The Library is Open: The genetic librarian

Posted by – February 18, 2010

It is hardly a secret that there are certain areas I focus on which could be explained by genetic disposition - with me being the son of a librarian and a school teacher. A university education was sort of in the cards, and it seemed likely that literature would be a part of it.

A somewhat less expected side effect (although that might also have been spotted on the horizon) was a fetish for… metadata. This has popped up occasionally - from time to time I have written about bibliography applications like OOo’s Bibliographer, JabRef, KBibTeX and the like - but it was my discovery of The Open Library that got me thinking.

Open Library is a website with an ambitious goal: To have a page representing every book in existence - with a picture, description, search tags and library categories for the most common library systems. The goal is to have a high quality source which libraries can access and use to have as exact metadata as possible. I have made a few contributions, among others the page on Catherine Andreyev: Vlasov and the Russian Liberation Movement. Soviet Reality and Emigré Theories, where I added some additional information and a table of contents.

A worthy goal. This is not a project anyone can disagree with. Though it is a hugely ambitious task, it is not a hugely complex one, and adding and editing new entries is actually easier than adding to Wikipedia (even if lacking knowledge never kept anyone from posting there).
Considering how to deal with data like that will naturally bring up a longer discussion, and voila, enter a new, fascinating element: The professionalism of librarians. Looking at the OpenLibrary discussion mailing lists (powered by GNU MailMan, of course), you come across debates like a long discussion on how to deal with doubles in the entries, is a different version of a publication a new book and, by extension, how should a book be uniquely identified in the system, how should OL interact with Google Book Search in a fashion that would make usable, non-amputated metadata available, if a text is freely available, should it be linked/inkluded - and so on. And on.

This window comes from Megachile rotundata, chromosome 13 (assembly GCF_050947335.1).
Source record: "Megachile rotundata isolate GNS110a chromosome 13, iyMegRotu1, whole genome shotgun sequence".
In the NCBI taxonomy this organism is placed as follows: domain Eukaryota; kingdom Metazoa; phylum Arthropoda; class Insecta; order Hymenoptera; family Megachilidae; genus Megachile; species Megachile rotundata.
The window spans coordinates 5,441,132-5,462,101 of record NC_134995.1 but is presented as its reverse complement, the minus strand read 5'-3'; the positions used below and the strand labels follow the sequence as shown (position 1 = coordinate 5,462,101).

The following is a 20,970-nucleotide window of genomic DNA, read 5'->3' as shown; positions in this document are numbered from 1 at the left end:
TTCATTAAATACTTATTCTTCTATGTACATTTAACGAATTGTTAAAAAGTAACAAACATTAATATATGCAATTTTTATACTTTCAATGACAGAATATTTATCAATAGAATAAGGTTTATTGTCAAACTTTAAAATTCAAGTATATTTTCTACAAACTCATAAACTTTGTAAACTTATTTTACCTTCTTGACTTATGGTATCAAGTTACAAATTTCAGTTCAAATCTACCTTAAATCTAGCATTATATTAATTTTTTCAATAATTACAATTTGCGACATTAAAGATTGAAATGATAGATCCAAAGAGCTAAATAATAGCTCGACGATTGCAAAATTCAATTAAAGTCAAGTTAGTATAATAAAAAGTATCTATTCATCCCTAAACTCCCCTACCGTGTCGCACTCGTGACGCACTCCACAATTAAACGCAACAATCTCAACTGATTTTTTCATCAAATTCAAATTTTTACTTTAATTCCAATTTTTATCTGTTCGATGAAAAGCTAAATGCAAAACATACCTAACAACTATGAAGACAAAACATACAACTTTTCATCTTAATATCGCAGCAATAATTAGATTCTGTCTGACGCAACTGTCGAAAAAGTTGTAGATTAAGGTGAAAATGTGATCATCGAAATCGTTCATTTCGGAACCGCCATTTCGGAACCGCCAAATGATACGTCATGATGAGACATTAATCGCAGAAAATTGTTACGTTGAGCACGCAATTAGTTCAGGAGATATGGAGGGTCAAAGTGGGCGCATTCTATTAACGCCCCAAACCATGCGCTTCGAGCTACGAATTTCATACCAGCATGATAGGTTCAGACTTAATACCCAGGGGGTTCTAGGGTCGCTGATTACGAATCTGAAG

The entire material is published under a Public Domain license, so under all circumstances it is freely accessible. I would routinely prefer to use Creative Commons licenses, but public domain offers a different level of freedom… perhaps. Well, that is another discussion for you there. I would assume the licensing is chosen to to sync it with the rest of the Internet Archive.

In conclusion: This is an interesting project which I will be keeping an eye on and contributing to. A highly qualified professional discussion of how to deal with this kind of data makes it even more appealing.
The project has also made me aware of the technical implications of the registration of library data, and though it will hardly be interesting to everyone, I have found some interesting articles in the Code4Lib magazine - mostly articles on principle, since I am hardly a library hacker - and the website of Karen Coyle, the OL metadata guru, came to my attention. She has some interesting observations - also of interest for those who are into the copyright discussions going on at the moment.

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